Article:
April 11-13, 2014
Wake Forest University
Winston-Salem, North Carolina
The 15th Biennial Wake Forest University Argumentation Conference will feature keynote addresses by Hans Hansen, Ekaterina Haskins, and Catherine Palczewski, as well as a special workshop with Frans van Eemeren and a workshop for undergraduate students with Gordon Mitchell.
The Biennial Wake Forest Argumentation Conference began in November, 1983, with a one-day conference on the Wake Forest University campus. After again meeting on the Wake Forest campus in 1985, the Conference was convened in 1987 in the Wake Forest study abroad facility, Casa Artom, in Venice, Italy, with co-sponsorship from the International Society for the Study of Argumentation (ISSA). The conference has subsequently alternated between “the Venice Conference” and domestic sites.
The 15th Wake Forest University Argumentation Conference will take place concurrent with the 2014 Wake Debate Reunion in Winston-Salem, North Carolina.
We invite papers, panel and seminar submissions: (more…)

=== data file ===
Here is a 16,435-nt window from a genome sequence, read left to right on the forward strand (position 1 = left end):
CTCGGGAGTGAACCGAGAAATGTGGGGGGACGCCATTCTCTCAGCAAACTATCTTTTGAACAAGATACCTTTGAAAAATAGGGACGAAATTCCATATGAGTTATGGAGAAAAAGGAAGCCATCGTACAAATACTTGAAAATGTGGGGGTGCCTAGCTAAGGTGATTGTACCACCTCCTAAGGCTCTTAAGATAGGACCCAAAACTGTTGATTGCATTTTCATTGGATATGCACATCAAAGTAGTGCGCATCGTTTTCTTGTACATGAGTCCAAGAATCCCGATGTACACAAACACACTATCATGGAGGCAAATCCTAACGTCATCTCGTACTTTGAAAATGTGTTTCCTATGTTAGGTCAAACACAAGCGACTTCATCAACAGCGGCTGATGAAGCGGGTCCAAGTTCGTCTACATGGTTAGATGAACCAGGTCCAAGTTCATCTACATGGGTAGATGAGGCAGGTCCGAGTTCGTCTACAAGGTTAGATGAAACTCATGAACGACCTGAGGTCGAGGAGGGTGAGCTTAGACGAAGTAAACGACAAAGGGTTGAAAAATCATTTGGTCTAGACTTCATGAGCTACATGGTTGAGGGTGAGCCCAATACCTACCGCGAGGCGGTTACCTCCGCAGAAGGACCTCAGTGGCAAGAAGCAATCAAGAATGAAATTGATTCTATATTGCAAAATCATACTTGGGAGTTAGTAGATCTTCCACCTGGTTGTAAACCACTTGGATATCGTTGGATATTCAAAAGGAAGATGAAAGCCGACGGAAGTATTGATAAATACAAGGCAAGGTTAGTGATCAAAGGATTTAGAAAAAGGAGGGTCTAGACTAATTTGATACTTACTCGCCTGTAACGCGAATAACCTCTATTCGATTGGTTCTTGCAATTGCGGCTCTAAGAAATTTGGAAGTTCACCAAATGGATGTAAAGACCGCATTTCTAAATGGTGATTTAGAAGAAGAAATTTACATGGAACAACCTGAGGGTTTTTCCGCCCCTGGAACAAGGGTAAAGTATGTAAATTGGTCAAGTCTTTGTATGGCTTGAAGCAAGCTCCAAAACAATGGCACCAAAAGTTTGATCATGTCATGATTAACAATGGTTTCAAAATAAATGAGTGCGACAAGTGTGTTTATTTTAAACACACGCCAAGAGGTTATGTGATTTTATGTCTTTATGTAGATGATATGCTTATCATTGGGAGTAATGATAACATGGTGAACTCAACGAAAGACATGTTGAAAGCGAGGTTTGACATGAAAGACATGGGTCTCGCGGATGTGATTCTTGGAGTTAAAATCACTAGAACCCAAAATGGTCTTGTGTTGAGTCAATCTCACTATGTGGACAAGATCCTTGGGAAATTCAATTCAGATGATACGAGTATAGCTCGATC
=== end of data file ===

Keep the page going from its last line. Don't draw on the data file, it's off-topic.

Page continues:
Along with a team of fellow researchers, Vittorio Girotto (University of Venice) is investigating the intuitions people have about the outcomes of group reasoning efforts. Part of his research involves the survey that can be found at this link:
The survey takes only a few minutes to complete and should be interesting for respondents with experience in argumentation theory, informal logic, or critical thinking. The research team would be most grateful for responses!
Eric Schliesser, over at NewAPPS, has an interesting post up regarding a dispute between Marcus Arvan and Jason Brennan over the ethics of promoting the study of philosophy by citing empirical data about the success of philosophy majors. For those outside the discipline of philosophy this may seem a tempest in a teacup, but I think it warrants a closer look. For where one reads ‘philosophy’ in these discussions one could almost, in every case, substitute the name of another humanities discipline with no damage at all to the logic of the arguments in play. In the same way, I’m writing this post as a philosopher, but my guess is that a good deal of what I say here could probably be said just as well (if perhaps more eloquently) by my colleagues in, say, English or Communications. (more…)